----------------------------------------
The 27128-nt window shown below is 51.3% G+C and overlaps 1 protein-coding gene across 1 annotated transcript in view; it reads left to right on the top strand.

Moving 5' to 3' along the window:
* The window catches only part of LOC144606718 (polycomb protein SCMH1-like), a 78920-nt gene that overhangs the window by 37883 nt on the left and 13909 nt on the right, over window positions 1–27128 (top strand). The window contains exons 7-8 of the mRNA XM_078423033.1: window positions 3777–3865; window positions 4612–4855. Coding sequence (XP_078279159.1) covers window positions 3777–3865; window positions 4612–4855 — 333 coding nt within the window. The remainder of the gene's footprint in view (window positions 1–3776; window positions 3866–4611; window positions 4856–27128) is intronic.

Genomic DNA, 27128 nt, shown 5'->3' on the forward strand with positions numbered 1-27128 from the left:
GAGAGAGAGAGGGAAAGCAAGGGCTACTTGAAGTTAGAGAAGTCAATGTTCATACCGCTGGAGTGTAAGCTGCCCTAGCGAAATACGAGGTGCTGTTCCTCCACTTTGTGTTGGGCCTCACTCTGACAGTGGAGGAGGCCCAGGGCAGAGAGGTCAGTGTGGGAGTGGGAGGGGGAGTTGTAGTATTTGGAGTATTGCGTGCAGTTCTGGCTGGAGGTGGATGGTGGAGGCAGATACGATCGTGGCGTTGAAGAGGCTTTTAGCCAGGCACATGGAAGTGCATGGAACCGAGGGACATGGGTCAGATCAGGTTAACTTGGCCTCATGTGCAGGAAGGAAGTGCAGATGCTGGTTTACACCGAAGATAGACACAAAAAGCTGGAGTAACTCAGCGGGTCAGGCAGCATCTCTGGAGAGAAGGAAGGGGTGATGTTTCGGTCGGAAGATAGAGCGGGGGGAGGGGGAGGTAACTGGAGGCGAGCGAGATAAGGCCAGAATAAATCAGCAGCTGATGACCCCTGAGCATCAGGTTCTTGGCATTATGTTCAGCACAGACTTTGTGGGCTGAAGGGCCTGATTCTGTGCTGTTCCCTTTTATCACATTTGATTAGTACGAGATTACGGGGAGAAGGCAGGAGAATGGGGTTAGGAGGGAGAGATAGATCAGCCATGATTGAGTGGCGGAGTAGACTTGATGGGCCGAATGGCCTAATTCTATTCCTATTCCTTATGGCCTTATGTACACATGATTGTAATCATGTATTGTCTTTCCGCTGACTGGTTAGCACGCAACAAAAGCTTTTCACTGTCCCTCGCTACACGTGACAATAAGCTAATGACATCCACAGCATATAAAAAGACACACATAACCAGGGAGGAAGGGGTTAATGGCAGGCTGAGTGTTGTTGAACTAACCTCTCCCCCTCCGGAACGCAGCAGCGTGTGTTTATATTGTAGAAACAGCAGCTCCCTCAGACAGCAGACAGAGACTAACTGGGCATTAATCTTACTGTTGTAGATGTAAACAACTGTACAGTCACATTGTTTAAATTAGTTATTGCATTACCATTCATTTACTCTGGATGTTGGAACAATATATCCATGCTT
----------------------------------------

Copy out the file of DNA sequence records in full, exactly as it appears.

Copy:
The 27128-nt window shown below is 51.3% G+C and overlaps 1 protein-coding gene across 1 annotated transcript in view; it reads left to right on the top strand.

Moving 5' to 3' along the window:
* The window catches only part of LOC144606718 (polycomb protein SCMH1-like), a 78920-nt gene that overhangs the window by 37883 nt on the left and 13909 nt on the right, over window positions 1–27128 (top strand). The window contains exons 7-8 of the mRNA XM_078423033.1: window positions 3777–3865; window positions 4612–4855. Coding sequence (XP_078279159.1) covers window positions 3777–3865; window positions 4612–4855 — 333 coding nt within the window. The remainder of the gene's footprint in view (window positions 1–3776; window positions 3866–4611; window positions 4856–27128) is intronic.

Genomic DNA, 27128 nt, shown 5'->3' on the forward strand with positions numbered 1-27128 from the left:
GAGAGAGAGAGGGAAAGCAAGGGCTACTTGAAGTTAGAGAAGTCAATGTTCATACCGCTGGAGTGTAAGCTGCCCTAGCGAAATACGAGGTGCTGTTCCTCCACTTTGTGTTGGGCCTCACTCTGACAGTGGAGGAGGCCCAGGGCAGAGAGGTCAGTGTGGGAGTGGGAGGGGGAGTTGTAGTATTTGGAGTATTGCGTGCAGTTCTGGCTGGAGGTGGATGGTGGAGGCAGATACGATCGTGGCGTTGAAGAGGCTTTTAGCCAGGCACATGGAAGTGCATGGAACCGAGGGACATGGGTCAGATCAGGTTAACTTGGCCTCATGTGCAGGAAGGAAGTGCAGATGCTGGTTTACACCGAAGATAGACACAAAAAGCTGGAGTAACTCAGCGGGTCAGGCAGCATCTCTGGAGAGAAGGAAGGGGTGATGTTTCGGTCGGAAGATAGAGCGGGGGGAGGGGGAGGTAACTGGAGGCGAGCGAGATAAGGCCAGAATAAATCAGCAGCTGATGACCCCTGAGCATCAGGTTCTTGGCATTATGTTCAGCACAGACTTTGTGGGCTGAAGGGCCTGATTCTGTGCTGTTCCCTTTTATCACATTTGATTAGTACGAGATTACGGGGAGAAGGCAGGAGAATGGGGTTAGGAGGGAGAGATAGATCAGCCATGATTGAGTGGCGGAGTAGACTTGATGGGCCGAATGGCCTAATTCTATTCCTATTCCTTATGGCCTTATGTACACATGATTGTAATCATGTATTGTCTTTCCGCTGACTGGTTAGCACGCAACAAAAGCTTTTCACTGTCCCTCGCTACACGTGACAATAAGCTAATGACATCCACAGCATATAAAAAGACACACATAACCAGGGAGGAAGGGGTTAATGGCAGGCTGAGTGTTGTTGAACTAACCTCTCCCCCTCCGGAACGCAGCAGCGTGTGTTTATATTGTAGAAACAGCAGCTCCCTCAGACAGCAGACAGAGACTAACTGGGCATTAATCTTACTGTTGTAGATGTAAACAACTGTACAGTCACATTGTTTAAATTAGTTATTGCATTACCATTCATTTACTCTGGATGTTGGAACAATATATCCATGCTT